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Patricia Ribeiro

Zero Tolerance for Drinking and Driving in Brazil

By July 21, 2008

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Brazil has a new zero tolerance law for drinking and driving, valid all over the national territory. The law, which came into effect last June 19, has spurred the debate about the dangers of driving under the influence. Studies which informed Law 11.705, commonly referred to as Lei Seca, or Dry Law, conclude that there is no risk-free limit for blood alcohol content (BAC) in drivers.

The previous BAC to configure a DUI in Brazil was .06. The Dry Law goes beyond tackling drunk driving to crack down on impaired driving.

However, a great number of Brazilians feel that there is still more to be done. According to a national survey about alcohol consumption in Brazil, the heaviest drinkers in the country are people between 18 and 24 years of age. The legal drinking age in Brazil is 18, but the consumption of alcohol is growing among younger people, aided by a lax enforcement of laws against the sale of alcoholic beverages to minors.

Comments
July 21, 2008 at 5:33 pm
(1) Keith says:

Zero tolerance doesn’t work because it fails to take into consideration alcohol in the blood that might be present from other sources besides alcohol that is imbibed. It could come from cough medication, for example.

July 21, 2008 at 6:42 pm
(2) Sukhmandir Kaur says:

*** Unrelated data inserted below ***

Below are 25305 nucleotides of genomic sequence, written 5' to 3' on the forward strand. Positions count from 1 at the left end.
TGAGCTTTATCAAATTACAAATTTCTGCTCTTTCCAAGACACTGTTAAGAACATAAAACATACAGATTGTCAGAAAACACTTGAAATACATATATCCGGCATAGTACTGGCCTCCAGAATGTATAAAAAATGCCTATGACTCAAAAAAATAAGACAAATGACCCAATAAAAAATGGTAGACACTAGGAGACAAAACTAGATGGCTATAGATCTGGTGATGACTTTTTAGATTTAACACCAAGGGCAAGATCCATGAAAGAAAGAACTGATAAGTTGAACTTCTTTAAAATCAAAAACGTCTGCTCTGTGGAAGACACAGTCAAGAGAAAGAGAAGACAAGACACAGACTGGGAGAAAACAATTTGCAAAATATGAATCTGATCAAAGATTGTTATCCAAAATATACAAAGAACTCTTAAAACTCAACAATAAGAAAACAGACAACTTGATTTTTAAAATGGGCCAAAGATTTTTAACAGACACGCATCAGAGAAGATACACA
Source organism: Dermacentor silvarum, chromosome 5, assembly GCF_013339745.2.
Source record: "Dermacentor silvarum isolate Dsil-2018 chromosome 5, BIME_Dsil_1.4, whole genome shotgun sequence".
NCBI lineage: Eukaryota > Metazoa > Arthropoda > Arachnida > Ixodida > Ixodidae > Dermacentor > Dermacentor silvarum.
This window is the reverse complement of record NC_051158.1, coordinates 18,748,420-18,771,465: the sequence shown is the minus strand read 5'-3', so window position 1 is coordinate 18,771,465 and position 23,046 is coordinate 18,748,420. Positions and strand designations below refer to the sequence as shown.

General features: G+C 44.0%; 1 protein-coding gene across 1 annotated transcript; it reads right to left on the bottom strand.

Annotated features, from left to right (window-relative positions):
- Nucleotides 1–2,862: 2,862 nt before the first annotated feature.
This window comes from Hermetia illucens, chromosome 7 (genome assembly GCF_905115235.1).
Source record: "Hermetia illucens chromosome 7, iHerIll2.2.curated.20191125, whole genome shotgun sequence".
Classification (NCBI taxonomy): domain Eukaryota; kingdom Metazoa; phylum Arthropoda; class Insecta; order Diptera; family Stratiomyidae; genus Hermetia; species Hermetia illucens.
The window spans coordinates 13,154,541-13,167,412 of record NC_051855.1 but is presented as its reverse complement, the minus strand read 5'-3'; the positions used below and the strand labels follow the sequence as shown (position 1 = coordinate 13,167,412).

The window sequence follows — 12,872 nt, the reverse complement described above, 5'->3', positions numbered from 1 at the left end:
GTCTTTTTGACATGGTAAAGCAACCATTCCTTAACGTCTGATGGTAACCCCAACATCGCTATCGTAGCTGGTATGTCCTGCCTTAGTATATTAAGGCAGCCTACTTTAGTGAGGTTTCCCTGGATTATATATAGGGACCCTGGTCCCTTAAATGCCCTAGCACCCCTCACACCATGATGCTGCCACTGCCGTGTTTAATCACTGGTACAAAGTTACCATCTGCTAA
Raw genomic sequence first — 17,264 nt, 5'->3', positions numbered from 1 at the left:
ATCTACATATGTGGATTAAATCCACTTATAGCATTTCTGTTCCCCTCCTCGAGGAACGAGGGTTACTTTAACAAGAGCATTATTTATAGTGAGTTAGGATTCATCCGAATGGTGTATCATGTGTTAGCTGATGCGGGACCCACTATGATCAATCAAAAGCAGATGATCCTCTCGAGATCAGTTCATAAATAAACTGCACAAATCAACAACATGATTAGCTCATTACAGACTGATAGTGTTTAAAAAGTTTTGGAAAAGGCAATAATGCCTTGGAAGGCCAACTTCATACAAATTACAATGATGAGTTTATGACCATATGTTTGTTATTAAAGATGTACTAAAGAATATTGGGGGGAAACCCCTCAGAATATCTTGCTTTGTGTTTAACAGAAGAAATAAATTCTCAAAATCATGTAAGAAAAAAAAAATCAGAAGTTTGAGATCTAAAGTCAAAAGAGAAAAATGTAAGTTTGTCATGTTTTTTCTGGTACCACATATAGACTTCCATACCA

This seems like a move in the right direction. I often wonder why here in the US we don’t either legalize all drugs or make alchohol illegal too, as it absolutely affects judgement.

July 22, 2008 at 12:34 pm
(3) Lynne says:

Based on the statistics involving traffic accidents and alcohol in the U.S., this sounds like a good idea. It doesn’t have to sound like prohibition! Many areas have public transportation available for those who choose to inbibe, and there is always the option of a designated driver…

July 24, 2008 at 12:29 pm
(4) Ricardo Brandau Quitete says:

The law has some positive aspects. The most important is that after it came into effect, the number of accidents caused by drunked drivers decreased.

July 27, 2008 at 1:29 am
(5) Oswaldo Paradelo says:

I was pretty convinced that this law wouldn’t last long and its effects wouldn’t be so positive. I’ve seen the Police in action here in Sao Paulo (specially at night) and the statistics have convinced me: the number of deaths have dropped sharply since the law was approved.

Keith said “zero-tolerance” may not work with people that take some kinds of medication. That is true and polemic – Brazilian government has assured that in certain cases (patients with proof of chronic disease or certain medication) the limit level can be changed.

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